It is encouraging to see that an audit of the Big Four calls is willing to withdraw its approval from a company that does not cooperate
In the battle for financial probity, investors can quickly become collateral damage. Ask the shareholders of Solutions 30 if not. The IT subcontractor, which is listed on the Paris stock exchange, sank yesterday morning after publishing the unsigned annual accounts of the audit EY. That creates a possibly prolonged and painful limbo.
Shares in Solutions 30 had been suspended for two weeks after short seller Muddy Waters criticized its business practices. But the fight with your auditor is much more serious. On Sunday, when publishing its 2020 annual report, Solutions 30 included a rare “disclaimer of opinion” in which EY claimed that the company had not provided the information necessary to express an opinion on its accounts. Consequently, EY warned, “undetected errors in the declaration can be both specific and general.” Shares in Solutions 30 fell as much as 72% when trading resumed on Monday.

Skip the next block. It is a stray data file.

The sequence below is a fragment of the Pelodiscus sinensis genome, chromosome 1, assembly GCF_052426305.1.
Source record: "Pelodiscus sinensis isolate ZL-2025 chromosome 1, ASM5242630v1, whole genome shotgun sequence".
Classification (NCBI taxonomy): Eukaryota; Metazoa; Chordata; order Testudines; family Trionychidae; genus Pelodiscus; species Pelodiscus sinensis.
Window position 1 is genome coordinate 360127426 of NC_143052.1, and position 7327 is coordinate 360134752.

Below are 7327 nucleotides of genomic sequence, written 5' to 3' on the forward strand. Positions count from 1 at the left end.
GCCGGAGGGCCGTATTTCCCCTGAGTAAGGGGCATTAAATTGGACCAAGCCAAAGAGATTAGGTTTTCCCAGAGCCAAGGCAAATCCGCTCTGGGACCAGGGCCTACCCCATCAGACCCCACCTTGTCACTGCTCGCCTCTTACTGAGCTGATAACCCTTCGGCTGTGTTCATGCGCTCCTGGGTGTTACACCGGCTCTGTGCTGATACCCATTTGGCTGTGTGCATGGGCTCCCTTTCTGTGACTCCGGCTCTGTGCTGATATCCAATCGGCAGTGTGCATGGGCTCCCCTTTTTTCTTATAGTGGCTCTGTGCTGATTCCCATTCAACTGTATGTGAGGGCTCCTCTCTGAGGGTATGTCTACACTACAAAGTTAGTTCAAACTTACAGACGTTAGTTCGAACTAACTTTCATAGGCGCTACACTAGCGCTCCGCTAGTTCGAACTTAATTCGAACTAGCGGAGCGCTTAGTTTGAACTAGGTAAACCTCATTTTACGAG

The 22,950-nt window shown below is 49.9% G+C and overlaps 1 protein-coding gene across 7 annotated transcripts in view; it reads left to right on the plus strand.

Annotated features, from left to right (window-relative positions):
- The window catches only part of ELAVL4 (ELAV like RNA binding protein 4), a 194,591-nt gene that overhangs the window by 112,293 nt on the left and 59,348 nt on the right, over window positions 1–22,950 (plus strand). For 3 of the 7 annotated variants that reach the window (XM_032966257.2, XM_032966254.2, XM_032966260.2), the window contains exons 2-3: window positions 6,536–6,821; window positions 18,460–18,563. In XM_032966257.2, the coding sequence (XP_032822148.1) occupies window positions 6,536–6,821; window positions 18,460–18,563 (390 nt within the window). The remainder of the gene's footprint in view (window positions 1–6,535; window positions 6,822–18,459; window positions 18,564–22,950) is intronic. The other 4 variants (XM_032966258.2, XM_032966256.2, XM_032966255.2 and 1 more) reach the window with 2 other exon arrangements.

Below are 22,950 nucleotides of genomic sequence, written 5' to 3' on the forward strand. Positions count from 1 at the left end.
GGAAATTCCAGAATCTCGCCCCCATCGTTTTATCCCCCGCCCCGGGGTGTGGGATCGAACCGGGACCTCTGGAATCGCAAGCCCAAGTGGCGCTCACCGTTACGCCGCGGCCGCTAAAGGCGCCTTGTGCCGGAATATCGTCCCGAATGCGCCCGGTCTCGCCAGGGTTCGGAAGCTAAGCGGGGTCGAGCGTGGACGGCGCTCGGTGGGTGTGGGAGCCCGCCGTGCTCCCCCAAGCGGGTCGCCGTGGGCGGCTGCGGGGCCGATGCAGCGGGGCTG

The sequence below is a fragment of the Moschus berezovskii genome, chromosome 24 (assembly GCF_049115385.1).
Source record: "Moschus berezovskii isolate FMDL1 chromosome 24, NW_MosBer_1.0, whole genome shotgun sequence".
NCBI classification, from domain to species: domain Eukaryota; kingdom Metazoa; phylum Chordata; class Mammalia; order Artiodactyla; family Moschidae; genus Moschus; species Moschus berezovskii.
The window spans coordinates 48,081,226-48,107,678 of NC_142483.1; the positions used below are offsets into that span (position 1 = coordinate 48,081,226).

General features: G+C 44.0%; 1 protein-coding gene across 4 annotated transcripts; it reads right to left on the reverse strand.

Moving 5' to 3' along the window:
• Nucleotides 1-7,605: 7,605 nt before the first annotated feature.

Although the details of the dissent remain unclear, it is encouraging to see that an audit of the Big Four calls is willing to withdraw its approval from a company that does not cooperate. EY has added reasons to be cautious: The auditor is under multiple investigations in Germany for failing to heed warnings about its Wirecard client, which last year collapsed due to massive fraud. A stricter approach to auditing should act as a brake for those companies willing to disguise their numbers.
Still, the result is far from ideal for shareholders who are still investors in a listed company that lacks an audit of figures for most of the last financial year. The CEO of the company, Gianbeppi Fortis, has raised the idea of a total acquisition. But the prospective buyer is unlikely to offer a hefty premium as long as the company operates under a cloud. That’s a sign that more collateral damage is coming.